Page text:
Toronto Interlude – Southend

First entry for the ongoing Toronto blog in a while, and it’s about the time I wasn’t in Toronto, or even in Canada. That’s right, this entry is about my recent trip to my home town, Southend-on-Sea.

Where to even begin with this one? There was a lot I had to pack in during this week. Pretty impressive, considering I had to mostly keep quiet about it (I’ll explain why), so a lot of it had to be sorted out on the spot.

I suppose the best place to start is seeing the family again. That was definitely brilliant. Over a year since I had seen them last, it’s the longest time I had been away from them, by a long, long way. It was brilliant to come back to chatting while watching TV together and family dinners. (Especially to mum’s lasagna. Seriously, my mother cooks the best lasagna in the world.)

However, as much as I got to spend time with them, they were also really generous with just letting me do my own thing, so I’m super grateful to them for that. Because with so many places to go and people to see, it was great that I had as much free time as I did.

Railway, Revolution and role-playing

One place I had been eager to see was the Railway Hotel. Bloody hell, I had missed that place. It’s one of those places which generally has a great atmosphere and is perfect for meeting up with friends, or simply catching a day’s entertainment.

And a day’s entertainment was exactly what I got when I checked out a charity show, as organised by one of my friends from improv. A great mix of spoken word, comedy, live music and even burlesque! (I guess that last part is something my favourite place in Southend has in common with two of my favourite places in Toronto: Cherry Cola’s and The Royal cinema.) A perfect example of why I had missed that place.

On Tuesday, I got to meet up with several friends for a quiz at a place called Revolution, which I had never been to before. It was pretty fun. While I only really helped to give one answer during the quiz, (“What year was Skyfall released?”, an easy one as it came out during Bond’s 50th year,) it was great to not just chat with several mates, but also get talking to new people. This was something that would’ve been a lot more difficult, once upon a time.

Middle of the week, I got to hang out with one of my oldest friends from high school. Best part of that was being introduced to several of his friends while briefly joining them for their current role-playing campaign. While I’ve come close to playing Dungeons & Dragons before, that was pretty much the first time I actually took part in a session. It was fun. At times, it even reminded me of improv, as there were a couple of moments I had to think on my feet. Definitely something I should take part in more often.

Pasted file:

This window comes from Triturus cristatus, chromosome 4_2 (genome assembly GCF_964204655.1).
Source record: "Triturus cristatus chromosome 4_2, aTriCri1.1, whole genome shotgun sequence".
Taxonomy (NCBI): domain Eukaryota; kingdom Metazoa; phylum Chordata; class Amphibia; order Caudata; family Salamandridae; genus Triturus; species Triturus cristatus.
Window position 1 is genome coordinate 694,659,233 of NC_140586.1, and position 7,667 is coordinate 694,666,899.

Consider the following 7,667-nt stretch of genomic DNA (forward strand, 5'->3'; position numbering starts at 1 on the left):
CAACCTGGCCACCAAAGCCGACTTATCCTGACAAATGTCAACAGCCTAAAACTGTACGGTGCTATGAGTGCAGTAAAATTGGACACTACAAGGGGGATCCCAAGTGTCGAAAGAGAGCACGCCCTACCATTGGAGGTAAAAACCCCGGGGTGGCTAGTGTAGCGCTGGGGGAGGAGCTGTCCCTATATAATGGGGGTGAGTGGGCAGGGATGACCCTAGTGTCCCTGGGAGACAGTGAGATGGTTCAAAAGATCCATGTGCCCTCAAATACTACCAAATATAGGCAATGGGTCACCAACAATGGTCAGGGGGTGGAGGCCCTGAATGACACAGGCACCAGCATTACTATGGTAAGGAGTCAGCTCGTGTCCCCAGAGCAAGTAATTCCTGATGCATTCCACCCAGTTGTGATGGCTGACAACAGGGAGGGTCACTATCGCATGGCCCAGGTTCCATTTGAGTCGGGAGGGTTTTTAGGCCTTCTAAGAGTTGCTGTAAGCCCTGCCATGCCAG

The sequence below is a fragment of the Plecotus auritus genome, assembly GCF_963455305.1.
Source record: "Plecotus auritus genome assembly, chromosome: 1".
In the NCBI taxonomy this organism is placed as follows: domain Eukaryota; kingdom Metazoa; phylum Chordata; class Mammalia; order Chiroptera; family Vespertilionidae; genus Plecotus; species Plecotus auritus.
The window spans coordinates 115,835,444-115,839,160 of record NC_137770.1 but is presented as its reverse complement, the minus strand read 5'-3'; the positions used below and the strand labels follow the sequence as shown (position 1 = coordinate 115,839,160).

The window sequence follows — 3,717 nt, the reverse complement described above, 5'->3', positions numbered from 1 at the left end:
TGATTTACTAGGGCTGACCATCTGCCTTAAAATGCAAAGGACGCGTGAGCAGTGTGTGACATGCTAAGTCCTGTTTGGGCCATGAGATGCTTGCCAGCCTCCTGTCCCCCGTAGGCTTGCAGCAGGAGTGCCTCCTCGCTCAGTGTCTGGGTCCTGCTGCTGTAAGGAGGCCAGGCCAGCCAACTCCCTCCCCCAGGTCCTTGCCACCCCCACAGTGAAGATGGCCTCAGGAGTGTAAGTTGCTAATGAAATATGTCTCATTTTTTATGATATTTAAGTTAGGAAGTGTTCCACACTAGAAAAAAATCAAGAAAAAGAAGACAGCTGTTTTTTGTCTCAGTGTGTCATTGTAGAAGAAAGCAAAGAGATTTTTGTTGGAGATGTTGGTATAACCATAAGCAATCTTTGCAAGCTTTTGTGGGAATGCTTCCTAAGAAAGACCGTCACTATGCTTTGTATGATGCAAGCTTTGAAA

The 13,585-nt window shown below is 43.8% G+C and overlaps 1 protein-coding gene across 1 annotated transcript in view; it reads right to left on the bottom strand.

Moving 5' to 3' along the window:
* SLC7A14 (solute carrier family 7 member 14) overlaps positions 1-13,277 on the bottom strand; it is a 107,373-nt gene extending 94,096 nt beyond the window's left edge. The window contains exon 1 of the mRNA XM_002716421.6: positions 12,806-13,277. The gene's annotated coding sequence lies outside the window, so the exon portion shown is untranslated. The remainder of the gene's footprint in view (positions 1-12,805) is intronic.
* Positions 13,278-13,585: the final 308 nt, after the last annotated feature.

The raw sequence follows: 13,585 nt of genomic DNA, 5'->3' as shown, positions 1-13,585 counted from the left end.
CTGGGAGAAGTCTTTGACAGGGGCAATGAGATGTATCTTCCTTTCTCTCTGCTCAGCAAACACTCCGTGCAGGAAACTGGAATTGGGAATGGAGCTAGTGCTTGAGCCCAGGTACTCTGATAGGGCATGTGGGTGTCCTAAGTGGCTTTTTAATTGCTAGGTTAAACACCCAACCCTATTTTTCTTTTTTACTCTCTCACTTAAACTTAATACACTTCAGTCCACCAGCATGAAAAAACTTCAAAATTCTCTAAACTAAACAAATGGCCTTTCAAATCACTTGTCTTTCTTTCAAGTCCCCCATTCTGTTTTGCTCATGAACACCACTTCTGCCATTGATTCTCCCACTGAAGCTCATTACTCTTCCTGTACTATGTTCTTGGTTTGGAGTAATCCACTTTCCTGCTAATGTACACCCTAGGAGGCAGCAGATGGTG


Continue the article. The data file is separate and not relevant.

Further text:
On the night before I flew back, I got to meet up with several more friends down the Alex pub. Once again, it was good chatting to mates, especially over drinks. And I got talked into staying out a little later than planned, which admittedly was nice. (Not too late though, as my flight really was the next morning.) Not a bad way to round the week off.

Of course, I haven’t mentioned the highlight of the week. Something that I had been looking forward to for months, and in fact, helped me to choose that particular week for me to come back. Specifically, my best friend’s 30th birthday.

Planning for a surprise

It’s something that I more or less had been planning for for months. In fact, I’d be lying if I said that it wasn’t something I had thought about while I had been preparing for my move to Canada last year. Even while I was about to make a huge step with my life, I couldn’t help but feel that missing something as big as my best friend’s thirtieth just felt wrong. She’s someone who’s been a truly great friend to me over the years ever since high school, and I’ve always done my best to return the favour. However, with trying to sort out stuff like a job and a place to live in a new country, it was something that I decided to put to one side.

Cut to the middle of this year. Mum and Dad were talking about having me over for Christmas, or rather, an early Christmas at least, when the flights were more affordable. Initially, the first or second week of December looked like a good time. Early, but not too early.

Then I got to thinking about my best friend’s thirtieth. The more I thought about it, the more it just seemed too good to miss. Especially when she sent me an invitation. I explained to her that it was looking very unlikely that I’d be around that time, and she understood. More than that, she had pretty much expected it. But she wanted to keep me informed, at least. I think that’s when I knew that I was going to surprise her.

Props to Mum and Dad, they were very accommodating with helping me to arrange a trip for the end of November. It was soon after one of their own holidays, but they didn’t mind, which I’m super thankful for. And Mum even loved the idea that my friend had no idea I was coming back.

Over the next few months, the main focus was on getting the perfect birthday present. Something that would be unbeatable. This initially proved to be tricky. Over the past few years, me and my friend have been trying hard to outdo each other with presents. Last year, she gave me a Doctor Who waistcoat. Custom made. By her mum.